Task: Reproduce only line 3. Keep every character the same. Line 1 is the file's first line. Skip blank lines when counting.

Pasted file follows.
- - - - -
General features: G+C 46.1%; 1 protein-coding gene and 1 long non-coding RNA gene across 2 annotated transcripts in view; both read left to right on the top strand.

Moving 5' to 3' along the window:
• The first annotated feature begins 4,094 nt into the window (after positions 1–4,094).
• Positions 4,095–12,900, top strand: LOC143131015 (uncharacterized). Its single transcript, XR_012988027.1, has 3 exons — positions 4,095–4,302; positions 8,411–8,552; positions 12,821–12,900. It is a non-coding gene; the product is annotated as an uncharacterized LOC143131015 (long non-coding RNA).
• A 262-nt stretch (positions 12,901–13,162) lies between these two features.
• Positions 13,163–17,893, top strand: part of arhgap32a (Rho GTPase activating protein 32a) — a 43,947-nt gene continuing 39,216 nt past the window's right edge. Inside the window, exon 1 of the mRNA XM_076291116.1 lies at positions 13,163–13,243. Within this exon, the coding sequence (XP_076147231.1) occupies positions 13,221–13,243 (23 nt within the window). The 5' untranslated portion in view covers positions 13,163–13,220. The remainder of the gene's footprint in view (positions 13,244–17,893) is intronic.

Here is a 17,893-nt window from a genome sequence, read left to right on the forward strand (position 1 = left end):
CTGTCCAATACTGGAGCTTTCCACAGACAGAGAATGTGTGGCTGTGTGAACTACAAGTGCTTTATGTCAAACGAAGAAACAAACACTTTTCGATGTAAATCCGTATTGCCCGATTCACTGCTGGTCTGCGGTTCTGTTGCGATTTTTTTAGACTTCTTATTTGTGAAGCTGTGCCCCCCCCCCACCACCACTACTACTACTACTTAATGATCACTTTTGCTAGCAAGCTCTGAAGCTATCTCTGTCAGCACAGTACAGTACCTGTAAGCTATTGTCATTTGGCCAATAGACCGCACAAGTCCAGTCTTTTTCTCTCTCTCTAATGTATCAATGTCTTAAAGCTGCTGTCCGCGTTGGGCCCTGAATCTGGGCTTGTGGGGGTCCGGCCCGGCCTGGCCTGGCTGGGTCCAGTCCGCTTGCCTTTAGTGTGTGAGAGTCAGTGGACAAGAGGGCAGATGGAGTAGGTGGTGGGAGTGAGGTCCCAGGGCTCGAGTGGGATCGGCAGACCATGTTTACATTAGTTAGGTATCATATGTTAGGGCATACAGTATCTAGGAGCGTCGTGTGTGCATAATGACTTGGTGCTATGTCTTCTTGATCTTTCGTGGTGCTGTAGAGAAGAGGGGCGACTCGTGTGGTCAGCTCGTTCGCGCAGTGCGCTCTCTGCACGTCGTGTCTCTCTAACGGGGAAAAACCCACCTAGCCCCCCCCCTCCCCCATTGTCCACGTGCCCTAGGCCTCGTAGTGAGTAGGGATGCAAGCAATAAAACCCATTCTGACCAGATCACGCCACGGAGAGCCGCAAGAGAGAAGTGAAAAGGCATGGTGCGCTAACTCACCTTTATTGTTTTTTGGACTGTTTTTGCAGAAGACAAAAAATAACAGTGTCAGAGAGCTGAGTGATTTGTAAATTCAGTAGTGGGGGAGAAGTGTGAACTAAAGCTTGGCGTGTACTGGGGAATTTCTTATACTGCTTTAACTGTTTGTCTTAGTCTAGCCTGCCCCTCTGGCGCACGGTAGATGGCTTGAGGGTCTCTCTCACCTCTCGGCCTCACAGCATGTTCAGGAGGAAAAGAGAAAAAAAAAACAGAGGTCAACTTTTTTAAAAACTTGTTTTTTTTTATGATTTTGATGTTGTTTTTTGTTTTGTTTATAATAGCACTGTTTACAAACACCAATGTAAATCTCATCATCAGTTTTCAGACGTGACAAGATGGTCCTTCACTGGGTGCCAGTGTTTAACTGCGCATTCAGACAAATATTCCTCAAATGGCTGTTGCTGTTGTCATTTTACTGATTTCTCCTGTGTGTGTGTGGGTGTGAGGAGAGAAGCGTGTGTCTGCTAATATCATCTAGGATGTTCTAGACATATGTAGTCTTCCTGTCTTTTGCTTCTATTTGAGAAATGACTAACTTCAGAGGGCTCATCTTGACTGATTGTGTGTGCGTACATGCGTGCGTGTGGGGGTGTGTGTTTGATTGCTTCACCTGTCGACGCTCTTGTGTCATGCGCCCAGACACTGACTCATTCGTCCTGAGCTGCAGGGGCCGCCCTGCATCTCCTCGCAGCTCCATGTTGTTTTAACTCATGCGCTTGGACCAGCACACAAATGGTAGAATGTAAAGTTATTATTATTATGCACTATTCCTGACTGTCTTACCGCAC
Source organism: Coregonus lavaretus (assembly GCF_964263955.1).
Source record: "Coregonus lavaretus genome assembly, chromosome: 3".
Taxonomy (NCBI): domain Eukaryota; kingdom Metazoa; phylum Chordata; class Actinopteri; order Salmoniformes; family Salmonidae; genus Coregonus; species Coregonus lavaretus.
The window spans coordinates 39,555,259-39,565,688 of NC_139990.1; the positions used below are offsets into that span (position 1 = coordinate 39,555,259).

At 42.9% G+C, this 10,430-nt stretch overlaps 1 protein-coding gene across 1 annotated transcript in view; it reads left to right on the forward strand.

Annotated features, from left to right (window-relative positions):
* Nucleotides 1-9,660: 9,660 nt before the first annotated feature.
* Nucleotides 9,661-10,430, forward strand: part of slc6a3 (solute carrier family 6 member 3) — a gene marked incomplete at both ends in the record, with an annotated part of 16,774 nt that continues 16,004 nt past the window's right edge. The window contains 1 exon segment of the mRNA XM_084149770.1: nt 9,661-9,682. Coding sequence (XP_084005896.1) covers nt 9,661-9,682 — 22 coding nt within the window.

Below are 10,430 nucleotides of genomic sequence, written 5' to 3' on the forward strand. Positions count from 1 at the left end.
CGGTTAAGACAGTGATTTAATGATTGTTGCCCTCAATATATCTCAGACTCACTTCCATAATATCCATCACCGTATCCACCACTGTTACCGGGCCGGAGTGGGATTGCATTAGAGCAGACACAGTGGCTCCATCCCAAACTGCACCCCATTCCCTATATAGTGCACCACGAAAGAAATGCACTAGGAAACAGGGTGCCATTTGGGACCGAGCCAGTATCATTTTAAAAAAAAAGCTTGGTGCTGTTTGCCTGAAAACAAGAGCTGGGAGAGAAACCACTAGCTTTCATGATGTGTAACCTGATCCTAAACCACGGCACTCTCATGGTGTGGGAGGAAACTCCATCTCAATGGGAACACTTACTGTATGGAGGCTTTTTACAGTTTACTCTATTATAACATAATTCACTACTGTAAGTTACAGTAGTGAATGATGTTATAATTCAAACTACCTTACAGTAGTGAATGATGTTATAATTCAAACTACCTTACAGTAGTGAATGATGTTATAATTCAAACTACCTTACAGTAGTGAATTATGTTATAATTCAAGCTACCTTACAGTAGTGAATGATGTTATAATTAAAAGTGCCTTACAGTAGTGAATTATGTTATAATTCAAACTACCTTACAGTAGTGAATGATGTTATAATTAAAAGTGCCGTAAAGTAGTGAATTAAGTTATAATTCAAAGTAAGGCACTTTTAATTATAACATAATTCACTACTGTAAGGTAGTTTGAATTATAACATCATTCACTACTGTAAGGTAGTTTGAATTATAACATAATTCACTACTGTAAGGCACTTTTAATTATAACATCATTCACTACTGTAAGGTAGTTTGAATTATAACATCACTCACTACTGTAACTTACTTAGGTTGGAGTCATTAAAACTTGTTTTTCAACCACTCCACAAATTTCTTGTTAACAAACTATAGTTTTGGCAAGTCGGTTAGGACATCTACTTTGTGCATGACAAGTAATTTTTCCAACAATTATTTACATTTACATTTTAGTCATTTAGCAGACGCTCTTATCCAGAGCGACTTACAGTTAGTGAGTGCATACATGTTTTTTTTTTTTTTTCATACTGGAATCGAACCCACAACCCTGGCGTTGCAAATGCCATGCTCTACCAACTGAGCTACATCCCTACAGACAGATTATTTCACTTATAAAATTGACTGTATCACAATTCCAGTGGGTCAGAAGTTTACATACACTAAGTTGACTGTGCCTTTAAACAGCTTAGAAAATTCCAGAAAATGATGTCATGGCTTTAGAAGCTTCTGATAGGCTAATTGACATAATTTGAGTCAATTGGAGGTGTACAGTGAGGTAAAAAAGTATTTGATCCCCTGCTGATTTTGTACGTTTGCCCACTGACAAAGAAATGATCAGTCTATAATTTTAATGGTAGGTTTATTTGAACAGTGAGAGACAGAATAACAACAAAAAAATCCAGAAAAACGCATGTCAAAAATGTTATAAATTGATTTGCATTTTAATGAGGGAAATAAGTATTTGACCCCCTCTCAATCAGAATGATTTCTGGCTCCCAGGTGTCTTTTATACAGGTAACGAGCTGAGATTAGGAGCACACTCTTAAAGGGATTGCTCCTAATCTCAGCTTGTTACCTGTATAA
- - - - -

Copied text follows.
• The first annotated feature begins 4,094 nt into the window (after positions 1–4,094).